Centre for Mobility Culture

Centre for Mobility Culture

The understanding what „mobility“ really is differs depending on one’s perspective. At the Centre, we see a key aspect of mobility in people possessing the possibility to shape their everyday lives in ways that are pleasant and convenient and diverse in close proximity to where they live. A basic part of mobility is to have the infrastructure and opportunities to meet these everyday needs close at hand.

This means that the concept of mobility brings together technical, planning and social factors and also the interactions of architecture and culture on how we move through our everyday lives. Between „staying at home“ and „travelling around“ there is a huge range of overlapping life styles, not to mention historically moulded infrastructures and social and cultural experiences that make up any given mobility praxis.   The term „mobility“ came originally from the social sciences and was used to refer to the opportunity of moving from one social class to another – as in „upward mobility“. In this social context, openness and interaction with others are of fundamental importance; we see these qualities as being essential to our work as well. For us, changing the view that people have of the world is just as important as making that world accessible to people or planning for how they can move through it in a practical way.

Indeed, it is these interactions and interdependencies of different disciplines which open up exciting new paths of thought and action that until now have been blocked by the limits of various academic and professional specialities. The Centre is therefore open to all disciplines that deal with questions of a comprehensively understood notion of mobility.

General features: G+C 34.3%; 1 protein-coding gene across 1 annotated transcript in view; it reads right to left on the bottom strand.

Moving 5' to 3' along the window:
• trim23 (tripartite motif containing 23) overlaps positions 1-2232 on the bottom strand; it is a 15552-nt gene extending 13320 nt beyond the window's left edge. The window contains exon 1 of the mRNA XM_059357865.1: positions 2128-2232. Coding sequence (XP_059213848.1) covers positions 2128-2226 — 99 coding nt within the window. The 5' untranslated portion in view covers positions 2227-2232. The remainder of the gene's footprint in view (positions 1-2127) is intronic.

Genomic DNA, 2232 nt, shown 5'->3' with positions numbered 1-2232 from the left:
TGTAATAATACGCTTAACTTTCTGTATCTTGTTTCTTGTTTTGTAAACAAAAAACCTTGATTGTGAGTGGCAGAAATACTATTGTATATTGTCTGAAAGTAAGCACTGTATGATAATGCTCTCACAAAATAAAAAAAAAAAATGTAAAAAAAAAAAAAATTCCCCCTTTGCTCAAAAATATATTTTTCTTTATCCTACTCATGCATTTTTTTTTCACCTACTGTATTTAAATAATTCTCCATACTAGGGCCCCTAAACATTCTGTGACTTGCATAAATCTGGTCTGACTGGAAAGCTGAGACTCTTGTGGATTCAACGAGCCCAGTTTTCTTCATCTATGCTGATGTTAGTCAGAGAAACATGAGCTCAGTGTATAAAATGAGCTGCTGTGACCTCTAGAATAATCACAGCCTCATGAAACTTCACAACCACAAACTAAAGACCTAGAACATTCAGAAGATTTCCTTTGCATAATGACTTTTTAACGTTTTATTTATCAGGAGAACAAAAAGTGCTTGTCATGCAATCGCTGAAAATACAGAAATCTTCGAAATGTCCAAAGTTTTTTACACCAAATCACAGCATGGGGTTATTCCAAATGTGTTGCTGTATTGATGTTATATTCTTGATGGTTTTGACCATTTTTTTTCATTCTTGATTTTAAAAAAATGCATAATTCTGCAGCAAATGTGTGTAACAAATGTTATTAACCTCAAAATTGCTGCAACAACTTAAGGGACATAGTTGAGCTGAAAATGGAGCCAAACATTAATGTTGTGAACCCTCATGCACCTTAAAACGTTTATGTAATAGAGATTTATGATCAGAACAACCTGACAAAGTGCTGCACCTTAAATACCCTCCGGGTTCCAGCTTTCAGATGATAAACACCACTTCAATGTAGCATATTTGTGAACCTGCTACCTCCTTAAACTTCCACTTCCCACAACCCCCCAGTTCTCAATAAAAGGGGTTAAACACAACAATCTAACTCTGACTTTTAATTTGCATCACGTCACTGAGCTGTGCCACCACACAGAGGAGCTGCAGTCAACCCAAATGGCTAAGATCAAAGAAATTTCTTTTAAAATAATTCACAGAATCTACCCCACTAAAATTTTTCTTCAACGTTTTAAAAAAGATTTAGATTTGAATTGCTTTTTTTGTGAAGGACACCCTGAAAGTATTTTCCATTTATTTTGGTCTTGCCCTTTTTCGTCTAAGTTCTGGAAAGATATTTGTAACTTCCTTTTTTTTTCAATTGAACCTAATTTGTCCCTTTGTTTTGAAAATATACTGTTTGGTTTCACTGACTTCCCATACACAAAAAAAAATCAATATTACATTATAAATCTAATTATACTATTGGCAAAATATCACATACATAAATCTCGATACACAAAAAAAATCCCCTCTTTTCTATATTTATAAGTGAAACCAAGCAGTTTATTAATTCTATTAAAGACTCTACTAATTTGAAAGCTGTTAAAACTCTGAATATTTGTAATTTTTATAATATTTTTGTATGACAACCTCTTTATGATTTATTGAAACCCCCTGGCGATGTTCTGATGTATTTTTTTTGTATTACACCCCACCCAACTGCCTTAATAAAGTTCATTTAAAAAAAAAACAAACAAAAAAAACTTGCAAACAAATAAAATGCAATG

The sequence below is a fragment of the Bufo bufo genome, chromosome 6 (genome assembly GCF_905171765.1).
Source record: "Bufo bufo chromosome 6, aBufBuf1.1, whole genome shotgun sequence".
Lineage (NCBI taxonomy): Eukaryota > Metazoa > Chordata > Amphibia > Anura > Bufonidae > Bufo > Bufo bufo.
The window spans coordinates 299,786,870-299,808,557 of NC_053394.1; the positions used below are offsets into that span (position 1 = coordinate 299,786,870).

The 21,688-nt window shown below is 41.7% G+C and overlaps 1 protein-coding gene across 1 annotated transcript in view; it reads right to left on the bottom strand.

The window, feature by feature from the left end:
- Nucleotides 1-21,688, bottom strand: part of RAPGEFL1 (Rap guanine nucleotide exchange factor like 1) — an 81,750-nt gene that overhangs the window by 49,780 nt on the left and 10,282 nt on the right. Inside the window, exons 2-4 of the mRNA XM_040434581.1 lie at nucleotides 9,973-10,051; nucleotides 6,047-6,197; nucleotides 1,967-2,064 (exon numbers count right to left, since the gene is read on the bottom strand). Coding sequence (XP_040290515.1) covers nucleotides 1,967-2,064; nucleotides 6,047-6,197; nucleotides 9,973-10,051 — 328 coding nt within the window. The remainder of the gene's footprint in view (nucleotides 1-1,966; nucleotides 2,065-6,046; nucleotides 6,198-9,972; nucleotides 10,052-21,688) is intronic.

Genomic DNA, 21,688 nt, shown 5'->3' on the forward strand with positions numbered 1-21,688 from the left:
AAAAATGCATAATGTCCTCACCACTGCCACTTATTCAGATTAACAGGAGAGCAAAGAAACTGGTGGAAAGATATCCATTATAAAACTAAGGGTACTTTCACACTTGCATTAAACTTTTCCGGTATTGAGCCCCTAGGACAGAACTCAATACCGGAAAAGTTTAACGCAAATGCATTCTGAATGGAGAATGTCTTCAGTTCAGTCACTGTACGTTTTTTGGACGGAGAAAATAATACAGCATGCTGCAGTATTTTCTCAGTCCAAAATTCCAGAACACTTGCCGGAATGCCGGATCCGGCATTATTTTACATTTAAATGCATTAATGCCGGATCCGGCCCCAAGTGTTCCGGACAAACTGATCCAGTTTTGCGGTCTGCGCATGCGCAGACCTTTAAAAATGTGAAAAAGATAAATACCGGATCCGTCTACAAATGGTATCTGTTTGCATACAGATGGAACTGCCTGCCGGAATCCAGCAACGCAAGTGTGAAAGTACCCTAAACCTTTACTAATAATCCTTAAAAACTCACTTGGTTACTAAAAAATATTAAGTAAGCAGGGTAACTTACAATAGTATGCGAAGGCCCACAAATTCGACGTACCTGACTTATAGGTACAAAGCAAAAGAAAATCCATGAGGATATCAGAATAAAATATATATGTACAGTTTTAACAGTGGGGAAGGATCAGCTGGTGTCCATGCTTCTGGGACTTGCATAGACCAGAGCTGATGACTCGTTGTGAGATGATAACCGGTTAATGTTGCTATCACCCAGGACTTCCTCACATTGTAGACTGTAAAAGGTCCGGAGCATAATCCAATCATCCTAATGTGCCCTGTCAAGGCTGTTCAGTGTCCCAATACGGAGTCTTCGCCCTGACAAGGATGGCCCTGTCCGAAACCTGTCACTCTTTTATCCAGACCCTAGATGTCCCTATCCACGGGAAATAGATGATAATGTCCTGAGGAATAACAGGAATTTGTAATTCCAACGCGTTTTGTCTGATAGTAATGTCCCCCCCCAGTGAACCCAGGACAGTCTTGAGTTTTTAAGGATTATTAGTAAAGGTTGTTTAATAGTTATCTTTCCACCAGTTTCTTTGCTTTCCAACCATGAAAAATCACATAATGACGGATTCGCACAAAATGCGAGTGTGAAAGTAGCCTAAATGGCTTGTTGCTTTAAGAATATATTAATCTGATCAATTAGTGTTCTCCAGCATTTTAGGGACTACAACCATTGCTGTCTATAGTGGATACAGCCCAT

How do the house and the street interact in the urban setting? What is the relevance today of historically evolved patterns of use of streets and public spaces (squares, plazas, parks, etc.)? Are there views of the house, the street, and various means of transport that are culturally determined, and how can we interpret these views and make use of them? How does the „background“ of social and societal ideals influence the reality of transport in our lives? What influence do established views of the city and of transport have on architecture and on urban planning? Is it not perhaps necessary to take one or two steps back and think a little bit, before we can really make progress with new forms of planning and mobility? In what ways does stepping away from established approaches and procedures require a particular form of openness and a new orientation?

The Centre is made up of specialists and experts working along these lines with an interdisciplinary orientation, sometimes independently of one another and at other times together in the further development of a humane and sustainable mobility culture.